By allowing ads to appear on this site, you support the local businesses who, in turn, support local journalism.
DesJarlais gives Warren County a visit
DesJarlais BETTER original
Lacy Garrison photo Congressman Scott DesJarlais observes the Mechatronics technology offered at Motlow State Community College during his tour of the campus. DesJarlais visited several schools Thursday to learn about the advanced workplace development programs offered in Warren County.

Congressman Scott DesJarlais visited several local schools on Thursday to learn about the leadership and advanced workplace development programs offered in Warren County.

His first stop was Warren County High School.

“At the high school, I went over and saw several of the students engaged there,” said DesJarlais. “I talked to several of the students this morning and asked them what their plans are. It’s nice to see they’ve got aspirations to go into engineering, to get engineering degrees from out of this program so I think more and more students are going to find you don’t always have to go to college to get a good-paying job. This gives them a great opportunity.”

The Automation and Robotics Training (ART) Center welcomed DesJarlais into its facilities for a tour and presentation. Fred Rascoe, dean of career and technical programs, and Larry Flatt, director of advanced robotics, spoke about the history and future of the ART program.

“The thing that’s driving us is there are 7,000 robots within 75 miles of our facility,” said Flatt. “We’re working with robot companies who are allowing us to reach out into regions. I was on the phone yesterday afternoon with one of the manufacturers and he says you basically can draw people from all over the United States to come to McMinnville, Tenn essee to be taught how to program a robot so that’s what we’re excited about.”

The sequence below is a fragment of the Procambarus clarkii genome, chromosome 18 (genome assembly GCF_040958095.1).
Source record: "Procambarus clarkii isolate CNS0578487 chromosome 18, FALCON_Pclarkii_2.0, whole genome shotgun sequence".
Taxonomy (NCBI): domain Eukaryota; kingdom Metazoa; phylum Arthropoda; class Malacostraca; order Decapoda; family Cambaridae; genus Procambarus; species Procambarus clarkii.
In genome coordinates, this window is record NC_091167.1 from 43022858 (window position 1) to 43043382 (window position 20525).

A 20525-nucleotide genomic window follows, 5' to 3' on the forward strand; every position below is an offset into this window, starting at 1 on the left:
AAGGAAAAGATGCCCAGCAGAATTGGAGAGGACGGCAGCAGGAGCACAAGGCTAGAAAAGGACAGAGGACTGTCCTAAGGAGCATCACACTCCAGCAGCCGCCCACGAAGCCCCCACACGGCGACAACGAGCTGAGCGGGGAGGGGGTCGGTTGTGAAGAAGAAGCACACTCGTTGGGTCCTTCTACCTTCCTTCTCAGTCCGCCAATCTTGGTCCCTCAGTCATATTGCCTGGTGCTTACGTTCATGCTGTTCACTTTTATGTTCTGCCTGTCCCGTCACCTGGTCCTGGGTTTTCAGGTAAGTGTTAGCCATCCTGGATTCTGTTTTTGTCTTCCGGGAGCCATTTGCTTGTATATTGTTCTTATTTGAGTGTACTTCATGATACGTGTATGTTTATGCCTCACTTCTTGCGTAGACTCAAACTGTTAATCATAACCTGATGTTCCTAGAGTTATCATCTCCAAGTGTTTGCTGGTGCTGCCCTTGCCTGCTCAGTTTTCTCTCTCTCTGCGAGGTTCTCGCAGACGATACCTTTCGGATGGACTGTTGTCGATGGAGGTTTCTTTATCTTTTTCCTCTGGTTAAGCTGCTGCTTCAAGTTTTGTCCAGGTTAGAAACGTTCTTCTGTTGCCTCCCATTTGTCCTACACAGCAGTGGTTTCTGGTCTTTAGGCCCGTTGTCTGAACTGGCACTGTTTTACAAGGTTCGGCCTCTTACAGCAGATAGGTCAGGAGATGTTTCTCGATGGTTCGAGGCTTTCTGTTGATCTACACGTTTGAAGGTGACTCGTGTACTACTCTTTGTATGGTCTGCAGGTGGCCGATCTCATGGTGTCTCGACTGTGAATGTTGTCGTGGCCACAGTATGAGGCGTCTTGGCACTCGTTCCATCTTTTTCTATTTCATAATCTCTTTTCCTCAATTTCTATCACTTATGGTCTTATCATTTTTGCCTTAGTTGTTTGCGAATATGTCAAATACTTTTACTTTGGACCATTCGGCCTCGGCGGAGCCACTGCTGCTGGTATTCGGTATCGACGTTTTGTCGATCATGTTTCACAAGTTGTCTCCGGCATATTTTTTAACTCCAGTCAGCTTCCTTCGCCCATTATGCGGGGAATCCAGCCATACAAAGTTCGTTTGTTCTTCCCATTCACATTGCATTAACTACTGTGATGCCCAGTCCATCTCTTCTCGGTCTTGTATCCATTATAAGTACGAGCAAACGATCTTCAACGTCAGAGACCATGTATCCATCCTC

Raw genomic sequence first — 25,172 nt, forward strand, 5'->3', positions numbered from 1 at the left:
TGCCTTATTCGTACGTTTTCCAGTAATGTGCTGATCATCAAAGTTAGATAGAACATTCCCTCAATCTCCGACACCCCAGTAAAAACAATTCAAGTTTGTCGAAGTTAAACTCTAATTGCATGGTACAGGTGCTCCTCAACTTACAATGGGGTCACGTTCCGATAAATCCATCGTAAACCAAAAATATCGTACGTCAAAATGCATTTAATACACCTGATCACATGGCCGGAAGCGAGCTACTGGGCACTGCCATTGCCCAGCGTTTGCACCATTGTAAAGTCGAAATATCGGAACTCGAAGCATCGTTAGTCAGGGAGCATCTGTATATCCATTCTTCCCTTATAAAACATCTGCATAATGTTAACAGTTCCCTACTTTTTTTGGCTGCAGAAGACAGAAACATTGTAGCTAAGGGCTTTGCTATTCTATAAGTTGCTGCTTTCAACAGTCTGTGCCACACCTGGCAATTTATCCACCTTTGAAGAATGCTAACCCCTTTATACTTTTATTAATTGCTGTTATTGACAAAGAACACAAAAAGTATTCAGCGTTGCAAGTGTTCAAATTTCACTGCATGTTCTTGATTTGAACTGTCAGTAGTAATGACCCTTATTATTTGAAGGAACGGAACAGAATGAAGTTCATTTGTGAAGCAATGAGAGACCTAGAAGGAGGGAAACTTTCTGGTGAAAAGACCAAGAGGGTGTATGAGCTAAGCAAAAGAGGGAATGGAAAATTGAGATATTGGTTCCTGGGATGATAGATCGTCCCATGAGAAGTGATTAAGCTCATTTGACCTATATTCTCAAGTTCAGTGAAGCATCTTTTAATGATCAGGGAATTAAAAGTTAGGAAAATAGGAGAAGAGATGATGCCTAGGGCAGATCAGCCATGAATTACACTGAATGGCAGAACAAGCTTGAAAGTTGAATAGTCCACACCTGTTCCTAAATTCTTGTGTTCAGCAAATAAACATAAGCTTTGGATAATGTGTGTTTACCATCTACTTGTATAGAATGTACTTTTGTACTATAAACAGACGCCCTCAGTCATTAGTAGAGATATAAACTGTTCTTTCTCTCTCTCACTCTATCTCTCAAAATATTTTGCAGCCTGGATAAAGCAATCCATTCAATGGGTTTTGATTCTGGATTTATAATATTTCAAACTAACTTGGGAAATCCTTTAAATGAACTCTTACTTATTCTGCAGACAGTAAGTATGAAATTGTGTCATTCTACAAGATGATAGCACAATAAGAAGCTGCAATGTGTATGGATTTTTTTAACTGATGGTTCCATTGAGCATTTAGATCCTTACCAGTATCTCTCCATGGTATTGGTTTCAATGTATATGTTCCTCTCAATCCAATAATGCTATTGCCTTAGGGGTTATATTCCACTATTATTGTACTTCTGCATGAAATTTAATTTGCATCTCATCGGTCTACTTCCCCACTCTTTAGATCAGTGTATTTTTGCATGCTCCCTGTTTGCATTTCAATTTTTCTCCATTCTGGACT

During the presentation, DesJarlais explained the new Farm Bill that deals with the Supplemental Nutrition-al Assistance Program (SNAP). SNAP recipients will be required to work 20 hours a week, or attend 20 hours of job training, in a state-mandated program, if they want to continue receiving benefits. DesJarlais suggested the ART program may qualify for funds from this new bill in the future.

“I guess I’m thinking ahead, but if this goes though, is this something that could possibly be a partnership in the next couple of years?” asked DesJarlais.

Rascoe seemed to believe Motlow could accommodate the requirements necessary to receive the funds if the bill, in fact, passes.

DesJarlais said he visited the ART program several years ago and is impressed by the progress.

“To see the number of students that are coming out of this is really impressive and encouraging and the continued growth that we’re learning about today I think is going to make this a key site for future business and a lot of good foresight has gone into the planning here,” said DesJarlais.